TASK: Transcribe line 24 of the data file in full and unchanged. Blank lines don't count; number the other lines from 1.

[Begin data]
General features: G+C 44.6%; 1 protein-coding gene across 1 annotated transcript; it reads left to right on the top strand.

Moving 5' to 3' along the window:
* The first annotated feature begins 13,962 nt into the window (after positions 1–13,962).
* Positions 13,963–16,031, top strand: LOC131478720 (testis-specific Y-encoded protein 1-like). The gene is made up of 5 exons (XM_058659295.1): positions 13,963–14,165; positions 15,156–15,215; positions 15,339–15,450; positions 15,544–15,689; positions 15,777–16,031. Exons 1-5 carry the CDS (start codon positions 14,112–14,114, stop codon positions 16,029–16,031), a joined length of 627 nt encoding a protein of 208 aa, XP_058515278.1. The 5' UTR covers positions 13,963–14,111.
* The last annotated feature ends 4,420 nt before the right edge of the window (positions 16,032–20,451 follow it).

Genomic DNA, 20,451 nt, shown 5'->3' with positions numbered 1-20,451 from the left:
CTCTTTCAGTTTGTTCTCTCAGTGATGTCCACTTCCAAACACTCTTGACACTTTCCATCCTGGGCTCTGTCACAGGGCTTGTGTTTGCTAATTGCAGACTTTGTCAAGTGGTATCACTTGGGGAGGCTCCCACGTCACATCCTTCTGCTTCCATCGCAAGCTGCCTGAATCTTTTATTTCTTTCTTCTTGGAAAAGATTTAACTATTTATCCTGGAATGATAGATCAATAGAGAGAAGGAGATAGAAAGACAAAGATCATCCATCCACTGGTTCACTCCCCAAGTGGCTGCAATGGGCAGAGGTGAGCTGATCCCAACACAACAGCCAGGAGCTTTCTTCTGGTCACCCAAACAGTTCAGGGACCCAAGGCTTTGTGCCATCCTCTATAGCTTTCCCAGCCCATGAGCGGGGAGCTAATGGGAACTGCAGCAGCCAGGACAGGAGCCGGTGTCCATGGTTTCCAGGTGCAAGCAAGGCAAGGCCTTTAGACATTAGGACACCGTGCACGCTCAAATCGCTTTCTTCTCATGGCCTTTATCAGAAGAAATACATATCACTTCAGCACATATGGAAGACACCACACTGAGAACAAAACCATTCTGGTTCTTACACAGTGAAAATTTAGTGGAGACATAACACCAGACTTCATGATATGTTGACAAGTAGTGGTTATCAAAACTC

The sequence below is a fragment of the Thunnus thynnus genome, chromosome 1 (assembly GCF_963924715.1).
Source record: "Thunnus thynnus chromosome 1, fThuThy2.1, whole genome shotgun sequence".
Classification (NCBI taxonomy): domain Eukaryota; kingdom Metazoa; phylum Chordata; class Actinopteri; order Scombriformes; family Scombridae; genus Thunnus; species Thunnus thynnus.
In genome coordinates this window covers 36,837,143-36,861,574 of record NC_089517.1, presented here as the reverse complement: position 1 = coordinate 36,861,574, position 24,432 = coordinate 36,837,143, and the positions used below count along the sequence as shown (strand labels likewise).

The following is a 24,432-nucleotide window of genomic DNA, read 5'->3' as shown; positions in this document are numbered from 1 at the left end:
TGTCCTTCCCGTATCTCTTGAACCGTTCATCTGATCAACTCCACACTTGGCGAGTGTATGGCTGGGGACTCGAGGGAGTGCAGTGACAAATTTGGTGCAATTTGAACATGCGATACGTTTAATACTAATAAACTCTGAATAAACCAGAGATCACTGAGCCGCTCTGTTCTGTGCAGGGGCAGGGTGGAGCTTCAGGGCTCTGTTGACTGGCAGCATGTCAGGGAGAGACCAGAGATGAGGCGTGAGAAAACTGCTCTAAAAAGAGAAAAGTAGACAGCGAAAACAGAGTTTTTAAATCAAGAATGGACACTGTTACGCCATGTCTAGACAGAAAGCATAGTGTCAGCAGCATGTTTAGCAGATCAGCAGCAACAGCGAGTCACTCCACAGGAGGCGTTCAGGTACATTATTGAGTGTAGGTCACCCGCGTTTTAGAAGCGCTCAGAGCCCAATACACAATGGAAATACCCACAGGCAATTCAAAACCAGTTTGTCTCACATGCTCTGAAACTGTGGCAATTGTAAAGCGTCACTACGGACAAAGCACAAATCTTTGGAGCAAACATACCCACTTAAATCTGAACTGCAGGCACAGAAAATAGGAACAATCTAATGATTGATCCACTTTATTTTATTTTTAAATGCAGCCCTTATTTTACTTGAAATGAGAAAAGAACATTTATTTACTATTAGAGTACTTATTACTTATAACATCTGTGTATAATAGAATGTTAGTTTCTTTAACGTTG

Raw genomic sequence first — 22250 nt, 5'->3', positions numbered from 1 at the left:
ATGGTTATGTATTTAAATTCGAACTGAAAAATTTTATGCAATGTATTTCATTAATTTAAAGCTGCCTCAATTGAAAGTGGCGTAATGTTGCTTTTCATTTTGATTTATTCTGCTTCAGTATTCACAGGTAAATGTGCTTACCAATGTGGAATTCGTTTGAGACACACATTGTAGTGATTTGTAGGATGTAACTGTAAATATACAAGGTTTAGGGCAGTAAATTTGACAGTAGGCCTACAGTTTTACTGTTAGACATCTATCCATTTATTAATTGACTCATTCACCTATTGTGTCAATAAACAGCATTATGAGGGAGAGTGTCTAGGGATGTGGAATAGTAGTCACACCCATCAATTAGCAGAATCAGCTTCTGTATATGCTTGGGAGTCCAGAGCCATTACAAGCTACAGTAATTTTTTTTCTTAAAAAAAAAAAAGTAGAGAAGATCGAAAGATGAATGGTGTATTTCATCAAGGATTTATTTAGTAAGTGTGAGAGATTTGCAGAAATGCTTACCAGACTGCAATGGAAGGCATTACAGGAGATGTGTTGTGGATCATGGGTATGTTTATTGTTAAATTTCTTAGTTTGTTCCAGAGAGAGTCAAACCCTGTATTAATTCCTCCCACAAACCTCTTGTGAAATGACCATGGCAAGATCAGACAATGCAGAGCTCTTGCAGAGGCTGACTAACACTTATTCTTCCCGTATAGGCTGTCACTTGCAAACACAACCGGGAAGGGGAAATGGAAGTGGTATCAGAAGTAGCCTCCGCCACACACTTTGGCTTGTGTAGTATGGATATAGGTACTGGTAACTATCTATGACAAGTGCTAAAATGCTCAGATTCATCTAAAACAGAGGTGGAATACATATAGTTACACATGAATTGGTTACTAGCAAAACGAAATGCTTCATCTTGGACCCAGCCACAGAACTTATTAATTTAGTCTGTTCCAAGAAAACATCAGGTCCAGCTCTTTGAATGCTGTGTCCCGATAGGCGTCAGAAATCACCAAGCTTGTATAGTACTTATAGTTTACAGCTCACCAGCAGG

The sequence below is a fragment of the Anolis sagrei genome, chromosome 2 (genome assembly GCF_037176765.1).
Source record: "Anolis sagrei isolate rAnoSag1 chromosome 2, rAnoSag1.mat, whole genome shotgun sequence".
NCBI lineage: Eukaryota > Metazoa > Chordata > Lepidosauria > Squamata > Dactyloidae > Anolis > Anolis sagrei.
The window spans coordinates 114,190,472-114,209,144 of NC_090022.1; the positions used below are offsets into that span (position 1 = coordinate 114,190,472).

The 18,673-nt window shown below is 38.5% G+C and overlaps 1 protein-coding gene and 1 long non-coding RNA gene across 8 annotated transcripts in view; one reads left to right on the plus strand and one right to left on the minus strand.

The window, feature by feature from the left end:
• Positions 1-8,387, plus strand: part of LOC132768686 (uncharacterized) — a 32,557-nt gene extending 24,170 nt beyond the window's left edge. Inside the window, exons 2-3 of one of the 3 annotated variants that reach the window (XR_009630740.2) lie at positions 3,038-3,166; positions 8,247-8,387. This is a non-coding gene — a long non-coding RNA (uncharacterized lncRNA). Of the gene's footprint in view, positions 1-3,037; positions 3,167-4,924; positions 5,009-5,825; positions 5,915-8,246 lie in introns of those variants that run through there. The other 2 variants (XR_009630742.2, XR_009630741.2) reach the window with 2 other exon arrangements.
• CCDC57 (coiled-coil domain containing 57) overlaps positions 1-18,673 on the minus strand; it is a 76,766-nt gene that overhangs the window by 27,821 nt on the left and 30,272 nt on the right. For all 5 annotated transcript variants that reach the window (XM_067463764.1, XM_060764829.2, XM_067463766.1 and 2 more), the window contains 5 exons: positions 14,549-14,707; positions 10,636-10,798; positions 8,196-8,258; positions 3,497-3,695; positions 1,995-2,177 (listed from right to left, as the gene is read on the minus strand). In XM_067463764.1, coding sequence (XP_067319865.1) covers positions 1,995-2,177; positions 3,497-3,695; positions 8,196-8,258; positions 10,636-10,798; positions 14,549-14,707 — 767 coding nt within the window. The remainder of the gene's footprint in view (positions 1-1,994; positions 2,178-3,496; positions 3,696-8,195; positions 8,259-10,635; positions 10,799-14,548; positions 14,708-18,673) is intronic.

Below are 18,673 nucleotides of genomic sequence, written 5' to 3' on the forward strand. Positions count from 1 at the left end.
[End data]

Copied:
Below are 18,673 nucleotides of genomic sequence, written 5' to 3' on the forward strand. Positions count from 1 at the left end.